Self administered cognitive screening test (TYM) for detection of Alzheimer’s disease: cross sectional studyBMJ 2009; 338 doi: https://doi.org/10.1136/bmj.b2030 (Published 10 June 2009) Cite this as: BMJ 2009;338:b2030
- Jeremy Brown, consultant neurologist,
- George Pengas, clinical research fellow,
- Kate Dawson, research nurse,
- Lucy A Brown, honorary research assistant,
- Philip Clatworthy, clinical research fellow
- Correspondence to: J Brown
- Accepted 6 February 2009
Objective To evaluate a cognitive test, the TYM (“test your memory”), in the detection of Alzheimer’s disease.
Design Cross sectional study.
Setting Outpatient departments in three hospitals, including a memory clinic.
Participants 540 control participants aged 18-95 and 139 patients attending a memory clinic with dementia/amnestic mild cognitive impairment.
Intervention Cognitive test designed to use minimal operator time and to be suitable for non-specialist use.
Main outcome measures Performance of normal controls on the TYM. Performance of patients with Alzheimer’s disease on the TYM compared with age matched controls. Validation of the TYM with two standard tests (the mini-mental state examination (MMSE) and the Addenbrooke’s cognitive examination-revised (ACE-R)). Sensitivity and specificity of the TYM in the detection of Alzheimer’s disease.
Results Control participants completed the TYM with an average score of 47/50. Patients with Alzheimer’s disease scored an average of 33/50. The TYM score shows excellent correlation with the two standard tests. A score of ≤42/50 had a sensitivity of 93% and specificity of 86% in the diagnosis of Alzheimer’s disease. The TYM was more sensitive in detection of Alzheimer’s disease than the mini-mental examination, detecting 93% of patients compared with 52% for the mini-mental state exxamination. The negative and positive predictive values of the TYM with the cut off of ≤42 were 99% and 42% with a prevalence of Alzheimer’s disease of 10%. Thirty one patients with non-Alzheimer dementias scored an average of 39/50.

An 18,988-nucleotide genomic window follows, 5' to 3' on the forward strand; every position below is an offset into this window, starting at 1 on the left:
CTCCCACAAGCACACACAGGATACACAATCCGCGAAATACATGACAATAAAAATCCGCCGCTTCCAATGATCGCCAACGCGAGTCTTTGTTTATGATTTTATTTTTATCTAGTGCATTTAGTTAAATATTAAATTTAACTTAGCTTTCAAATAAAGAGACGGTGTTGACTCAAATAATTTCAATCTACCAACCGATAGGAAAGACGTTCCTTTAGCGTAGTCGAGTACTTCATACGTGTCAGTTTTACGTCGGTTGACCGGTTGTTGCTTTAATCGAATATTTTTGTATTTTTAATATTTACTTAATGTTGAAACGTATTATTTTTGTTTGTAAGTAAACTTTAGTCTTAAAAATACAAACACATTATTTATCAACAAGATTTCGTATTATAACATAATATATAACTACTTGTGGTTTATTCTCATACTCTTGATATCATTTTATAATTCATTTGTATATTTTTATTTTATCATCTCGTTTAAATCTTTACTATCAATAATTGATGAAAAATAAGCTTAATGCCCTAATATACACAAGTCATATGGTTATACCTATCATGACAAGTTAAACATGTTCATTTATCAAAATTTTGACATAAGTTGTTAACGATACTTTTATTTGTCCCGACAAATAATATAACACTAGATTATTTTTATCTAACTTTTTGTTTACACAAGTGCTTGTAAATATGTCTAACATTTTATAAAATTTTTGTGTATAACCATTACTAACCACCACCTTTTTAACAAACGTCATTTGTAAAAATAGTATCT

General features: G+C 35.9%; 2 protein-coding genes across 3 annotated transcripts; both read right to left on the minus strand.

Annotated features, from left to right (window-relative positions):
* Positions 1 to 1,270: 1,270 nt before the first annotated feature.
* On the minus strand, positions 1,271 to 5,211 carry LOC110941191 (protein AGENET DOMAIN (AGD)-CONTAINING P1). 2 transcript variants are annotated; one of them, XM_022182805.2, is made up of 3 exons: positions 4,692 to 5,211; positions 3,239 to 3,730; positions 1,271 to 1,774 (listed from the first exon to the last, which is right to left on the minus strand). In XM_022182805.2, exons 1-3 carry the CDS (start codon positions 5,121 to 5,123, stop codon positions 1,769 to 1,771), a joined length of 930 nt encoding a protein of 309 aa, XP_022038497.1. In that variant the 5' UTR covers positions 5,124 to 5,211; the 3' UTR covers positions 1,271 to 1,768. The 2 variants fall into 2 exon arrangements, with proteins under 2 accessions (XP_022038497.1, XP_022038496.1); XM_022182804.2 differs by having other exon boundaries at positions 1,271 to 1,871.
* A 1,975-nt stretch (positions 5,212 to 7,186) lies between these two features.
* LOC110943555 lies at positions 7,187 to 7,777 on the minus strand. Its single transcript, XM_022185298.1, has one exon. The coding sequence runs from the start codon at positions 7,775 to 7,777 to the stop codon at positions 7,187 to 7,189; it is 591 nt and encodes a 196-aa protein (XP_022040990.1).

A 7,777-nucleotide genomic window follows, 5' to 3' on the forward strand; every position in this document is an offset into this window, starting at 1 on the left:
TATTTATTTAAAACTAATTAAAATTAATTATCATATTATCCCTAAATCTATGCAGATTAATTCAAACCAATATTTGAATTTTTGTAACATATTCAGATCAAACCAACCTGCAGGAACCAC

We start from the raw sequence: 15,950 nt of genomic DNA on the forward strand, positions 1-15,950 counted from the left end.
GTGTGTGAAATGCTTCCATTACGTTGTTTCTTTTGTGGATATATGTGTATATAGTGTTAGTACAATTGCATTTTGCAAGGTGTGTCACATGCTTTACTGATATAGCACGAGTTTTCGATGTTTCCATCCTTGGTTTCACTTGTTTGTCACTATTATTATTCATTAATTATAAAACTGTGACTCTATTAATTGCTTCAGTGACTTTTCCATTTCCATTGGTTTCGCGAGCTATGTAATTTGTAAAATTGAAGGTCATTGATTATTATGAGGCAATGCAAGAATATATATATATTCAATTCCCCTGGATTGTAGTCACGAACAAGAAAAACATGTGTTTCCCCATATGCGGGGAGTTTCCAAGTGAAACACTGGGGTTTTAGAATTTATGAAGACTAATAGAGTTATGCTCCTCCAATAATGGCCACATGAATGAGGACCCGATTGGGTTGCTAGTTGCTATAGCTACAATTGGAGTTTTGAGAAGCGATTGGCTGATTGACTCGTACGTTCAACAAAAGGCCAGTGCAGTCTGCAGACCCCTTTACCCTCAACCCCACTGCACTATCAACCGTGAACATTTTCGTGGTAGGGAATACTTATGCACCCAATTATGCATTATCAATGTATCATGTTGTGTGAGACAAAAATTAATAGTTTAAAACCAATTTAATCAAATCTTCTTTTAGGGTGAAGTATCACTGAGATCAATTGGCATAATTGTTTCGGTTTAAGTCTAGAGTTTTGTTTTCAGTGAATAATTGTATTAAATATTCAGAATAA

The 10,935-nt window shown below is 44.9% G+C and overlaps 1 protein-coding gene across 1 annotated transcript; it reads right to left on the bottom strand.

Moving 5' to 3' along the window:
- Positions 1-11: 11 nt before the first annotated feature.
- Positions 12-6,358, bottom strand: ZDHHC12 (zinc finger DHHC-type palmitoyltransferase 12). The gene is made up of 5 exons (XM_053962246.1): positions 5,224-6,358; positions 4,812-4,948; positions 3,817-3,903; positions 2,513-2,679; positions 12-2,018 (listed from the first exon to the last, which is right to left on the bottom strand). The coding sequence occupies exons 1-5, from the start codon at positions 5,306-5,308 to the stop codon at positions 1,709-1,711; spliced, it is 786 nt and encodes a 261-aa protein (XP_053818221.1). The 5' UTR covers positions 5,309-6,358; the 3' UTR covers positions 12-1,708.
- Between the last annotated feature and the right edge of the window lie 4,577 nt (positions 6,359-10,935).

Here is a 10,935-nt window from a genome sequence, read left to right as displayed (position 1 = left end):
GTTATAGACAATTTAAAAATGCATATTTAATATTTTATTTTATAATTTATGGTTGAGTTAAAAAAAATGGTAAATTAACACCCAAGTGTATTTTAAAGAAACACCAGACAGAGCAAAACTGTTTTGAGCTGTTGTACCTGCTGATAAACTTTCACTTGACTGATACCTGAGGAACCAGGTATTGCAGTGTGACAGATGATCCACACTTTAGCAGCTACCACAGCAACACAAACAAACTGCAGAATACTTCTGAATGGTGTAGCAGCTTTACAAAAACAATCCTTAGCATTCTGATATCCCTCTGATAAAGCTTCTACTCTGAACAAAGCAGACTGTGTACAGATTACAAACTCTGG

Conclusions The TYM can be completed quickly and accurately by normal controls. It is a powerful and valid screening test for the detection of Alzheimer’s disease.
This work would not have been possible without the nurses and receptionists at Queen Elizabeth Hospital, King’s Lynn, North Cambridgeshire Hospital, Wisbech, and Addenbrooke’s Hospital, Cambridge, who administered the tests. We thank colleagues in the memory clinic, Cambridge, for permission to include their patients and for helpful discussions. A website is being prepared (www.tymtest.com) that will allow downloading of tests, scoring sheets, and instructions.
Contributors: JB devised and helped to design the TYM, he helped to perform and coordinated the clinical research, and wrote the first draft of the paper. GP helped in the clinical testing and in the writing of the paper and was an inter-rater tester. KD performed much of the clinical testing and scoring. PC performed the statistical analysis and prepared the figures and tables. LAB helped design the test and was an inter-rater tester. JB is guarantor.
Funding: GP was supported by Alzheimer’s Research Trust (UK) and the Cambridge Commonwealth Trust. PC was supported by the Stroke Association. The authors are independent of any funders for this work. All authors had access to all data in this study.
Competing interests: None declared.
Ethical approval: This study was performed under ethical approval from Cambridgeshire 2 research ethics committee. All participants gave informed consent.
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